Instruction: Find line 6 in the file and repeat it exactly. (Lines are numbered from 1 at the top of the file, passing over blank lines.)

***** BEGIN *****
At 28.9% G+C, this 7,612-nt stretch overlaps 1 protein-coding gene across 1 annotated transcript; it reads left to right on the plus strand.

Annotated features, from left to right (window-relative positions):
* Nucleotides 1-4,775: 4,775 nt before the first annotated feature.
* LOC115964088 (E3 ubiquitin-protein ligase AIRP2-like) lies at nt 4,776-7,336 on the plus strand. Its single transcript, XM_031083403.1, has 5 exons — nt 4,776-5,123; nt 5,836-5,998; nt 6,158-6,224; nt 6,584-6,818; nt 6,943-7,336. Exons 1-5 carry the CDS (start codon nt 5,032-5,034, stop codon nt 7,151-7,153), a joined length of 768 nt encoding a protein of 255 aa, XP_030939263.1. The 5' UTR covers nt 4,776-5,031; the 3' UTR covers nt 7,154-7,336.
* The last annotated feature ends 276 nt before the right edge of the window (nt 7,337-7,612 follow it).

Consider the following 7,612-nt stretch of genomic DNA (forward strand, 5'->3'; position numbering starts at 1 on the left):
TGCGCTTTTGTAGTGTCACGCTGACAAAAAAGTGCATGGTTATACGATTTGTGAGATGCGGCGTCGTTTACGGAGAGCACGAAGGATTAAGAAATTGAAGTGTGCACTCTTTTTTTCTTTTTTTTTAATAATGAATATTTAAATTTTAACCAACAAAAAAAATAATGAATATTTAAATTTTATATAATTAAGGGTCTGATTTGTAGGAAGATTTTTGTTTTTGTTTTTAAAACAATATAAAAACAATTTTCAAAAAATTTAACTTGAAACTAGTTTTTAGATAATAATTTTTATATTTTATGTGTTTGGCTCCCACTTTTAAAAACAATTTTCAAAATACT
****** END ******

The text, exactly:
Consider the following 7,612-nt stretch of genomic DNA (forward strand, 5'->3'; position numbering starts at 1 on the left):